Figure 3
In vitro factor release. DAPT release was analyzed from alginate hydrogels containing 86ng DAPT alone (diamond), 860ng DAPT alone (square), 8600ng DAPT alone (triangle), or 860ng DAPT and 3μg VEGF (horizontal line). VEGF release was monitored ...
Figure 4
Analysis of angiogenesis in ischemic hindlimbs. Representative images (A-F) and quantities of capillaries in muscle tissues adjacent to the injection site, measured from tissues immunostained for CD31 (G). Tissues were retrieved from animals treated with ...

The perfusion resulting from angiogenesis was subsequently tested, as vessel densities may not correlate with vascular function, as shown recently[19, 20]. Compared to the delivery of blank gels, sustained delivery of VEGF (3μg) led to a significant recovery of perfusion (Fig 4H), consistent with previous findings[38]. Combining delivery of DAPT (860ng) with VEGF (3μg) from the injectable alginate hydrogel system led to a significantly greater recovery of blood flow than the same dose of VEGF or DAPT alone; perfusion levels reached >80% of the normal level by week 4 (Fig 4H). In contrast, delivery of VEGF with a higher (8600ng) dose of DAPT decreased perfusion levels to below that of VEGF alone, in spite of the finding that this condition led to the highest capillary density. Because severe ischemia can lead to limb necrosis, the ability of VEGF and DAPT gel delivery to prevent or reverse necrosis was also analyzed (Fig 4I). Mice without any treatment (blank) exhibited a high initial level of toe necrosis, and minimal spontaneous recovery by week 4. In contrast, administering VEGF or a combination of VEGF and DAPT, decreased the severity of ischemia at week 1, and led to better recovery at later time-points (week 2 and week 4). The biphasic dose effect of DAPT, when combined with VEGF, shown in the perfusion analysis, was also observed in the necrosis measurements. The highest DAPT dose (8600ng) combined with VEGF exhibited a slightly higher level of toe necrosis than lower doses of DAPT (86ng and 860ng), or delivery of VEGF alone. DAPT delivery alone, however, failed to induce any improvement over time, although a lower initial level of necrosis, as compared to no treatment, was observed (data not shown). Altogether, these results suggest an optimal dose of DAPT can facilitate VEGF-induced angiogenesis and relieve ischemia, but excessive Notch inhibition may lead to non-functional angiogenesis as has been previously reported in other models[19, 20].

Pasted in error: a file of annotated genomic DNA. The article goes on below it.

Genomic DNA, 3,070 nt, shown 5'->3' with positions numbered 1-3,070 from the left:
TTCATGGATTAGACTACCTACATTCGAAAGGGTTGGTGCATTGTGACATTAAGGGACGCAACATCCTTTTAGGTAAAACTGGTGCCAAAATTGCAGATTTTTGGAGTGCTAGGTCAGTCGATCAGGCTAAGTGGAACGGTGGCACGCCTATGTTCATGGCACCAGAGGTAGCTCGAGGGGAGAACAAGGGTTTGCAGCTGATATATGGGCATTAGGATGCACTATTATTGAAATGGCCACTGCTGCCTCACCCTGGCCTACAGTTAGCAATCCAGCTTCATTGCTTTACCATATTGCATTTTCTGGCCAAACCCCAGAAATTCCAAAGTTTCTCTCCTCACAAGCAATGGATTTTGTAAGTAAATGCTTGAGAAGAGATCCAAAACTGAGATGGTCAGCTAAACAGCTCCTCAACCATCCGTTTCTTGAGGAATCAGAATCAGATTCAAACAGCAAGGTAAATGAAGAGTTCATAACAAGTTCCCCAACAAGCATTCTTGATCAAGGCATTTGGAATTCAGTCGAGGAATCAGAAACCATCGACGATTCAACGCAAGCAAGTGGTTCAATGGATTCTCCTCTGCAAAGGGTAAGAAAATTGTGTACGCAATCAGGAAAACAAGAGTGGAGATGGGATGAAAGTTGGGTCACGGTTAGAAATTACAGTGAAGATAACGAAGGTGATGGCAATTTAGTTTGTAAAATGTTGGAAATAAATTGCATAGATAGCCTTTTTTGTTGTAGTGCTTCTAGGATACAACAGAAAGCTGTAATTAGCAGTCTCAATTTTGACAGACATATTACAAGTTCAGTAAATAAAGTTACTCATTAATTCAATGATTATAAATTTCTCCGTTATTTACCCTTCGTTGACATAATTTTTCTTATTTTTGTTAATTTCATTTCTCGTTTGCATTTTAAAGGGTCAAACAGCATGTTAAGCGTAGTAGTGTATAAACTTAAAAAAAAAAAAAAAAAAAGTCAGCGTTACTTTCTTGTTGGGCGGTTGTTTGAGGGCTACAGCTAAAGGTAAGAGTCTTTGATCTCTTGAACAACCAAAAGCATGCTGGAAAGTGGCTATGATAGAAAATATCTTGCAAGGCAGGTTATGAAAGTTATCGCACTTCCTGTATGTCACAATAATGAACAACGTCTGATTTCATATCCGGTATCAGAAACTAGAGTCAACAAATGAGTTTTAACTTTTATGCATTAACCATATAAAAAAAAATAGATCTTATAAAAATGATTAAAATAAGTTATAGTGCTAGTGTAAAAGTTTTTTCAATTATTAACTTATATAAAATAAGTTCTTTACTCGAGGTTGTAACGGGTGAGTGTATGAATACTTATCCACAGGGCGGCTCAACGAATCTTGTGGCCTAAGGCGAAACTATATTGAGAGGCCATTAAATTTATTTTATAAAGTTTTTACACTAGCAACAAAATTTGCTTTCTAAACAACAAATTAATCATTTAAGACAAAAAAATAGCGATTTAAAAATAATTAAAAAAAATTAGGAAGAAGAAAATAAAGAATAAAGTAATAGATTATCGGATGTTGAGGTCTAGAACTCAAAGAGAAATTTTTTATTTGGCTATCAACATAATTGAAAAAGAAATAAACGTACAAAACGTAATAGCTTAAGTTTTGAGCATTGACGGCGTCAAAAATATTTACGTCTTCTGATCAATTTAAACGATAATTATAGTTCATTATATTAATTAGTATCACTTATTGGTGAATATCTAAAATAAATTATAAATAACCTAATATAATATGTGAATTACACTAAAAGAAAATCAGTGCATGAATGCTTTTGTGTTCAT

The importance of sustained and localized delivery of VEGF and DAPT was next probed by examining various combinations of bolus (intramuscular or intraperitoneal injection) and gel delivery. In contrast to the hydrogel delivery, bolus injection of VEGF and DAPT led to little increase in vessel densities, as compared to blank gel controls (Fig 5A-5E); vessel densities were much lower than those obtained with gel delivery of these factors. When VEGF was delivered from the hydrogel, simultaneous intramuscular or intraperitoneal injection of DAPT led to a small increase in the vessel densities, but neither condition resulted in the same level of increase as VEGF and DAPT delivery together from the gel system (Fig 5E). Not surprisingly, direct muscle injection of DAPT and VEGF, or gel delivery of VEGF combined with intramuscular or intraperitoneal injection of DAPT significantly reduced perfusion recovery (Fig. 5F). Tissue necrosis was also not relieved as effectively by IM or IP delivery of DAPT combined with VEGF gel delivery (Fig. 5G)

Figure 5
Effects of the delivery method of DAPT on angiogenesis in vivo. Representative images (A-D) and quantities of capillaries in tissues adjacent to the injection site measured by CD31 immunostaining of tissue samples (E). Tissues were retrieved from animals ...

Side effects of DAPT in vivo

A key concern with angiogenesis approaches that manipulate Notch signaling is side-effects at distant sites, due to the broad impact of Notch signaling in many tissues and organs. The influence of gel and intraperitoneal (IP) DAPT delivery on other tissues was probed by examining intestinal tissue, as a significant limitation of past approaches to the delivery of Notch inhibitors was their undesirable impact on the proliferation and differentiation of crypt cells in the small intestine[19, 42]. The morphology of the small intestine, as well as several molecular markers of phenotype were examined to determine how IP and gel DAPT delivery affected the crypt cells. Expression of HES-1 (hairy and enhancer of split 1), a member of basic helix-loop-helix family of transcription factors and a known Notch target gene in crypts[43] was first examined. IP delivery of DAPT significantly decreased HES-1 expression as compared to control tissues (Fig 6c). Approximately 80% of cells in control tissues, and tissues from animals with gel delivery of DAPT were HES-1 positive, but this was reduced to 50% for mice subjected to intraperitoneal injection of DAPT. Loss of Notch signaling can alter the proliferation rate of crypt cells, as shown by Ki-67 staining. IP delivery of DAPT led to a cellular proliferation rate (40%), which was markedly reduced as compared to control and gel delivery (70%) (Fig 6d-6f). In addition, Notch inhibition has been reported to alter the balance between proliferative crypt cells and goblet cells, resulting in more deposition of glycosaminoglycan molecules, as characterized by alcian blue staining. IP delivery of DAPT led to greater glycosaminoglycan deposition in intestinal tissues than control tissues or tissues from animals with gel delivery of DAPT (Fig 6g-6i), again indicating suppressed Notch signaling with IP delivery of DAPT. Lastly, IP DAPT delivery resulted in a significant alteration of the morphology of the small intestine as compared to controls, as demonstrated by hematoxylin and eosin staining (Fig 6j, 6l). Gel delivery of DAPT, however, did not lead to significant changes in gross tissue structure (Fig 6k). Altogether, these results suggested that localized DAPT delivery from the alginate gel delivery system did not lead to adverse systemic effects.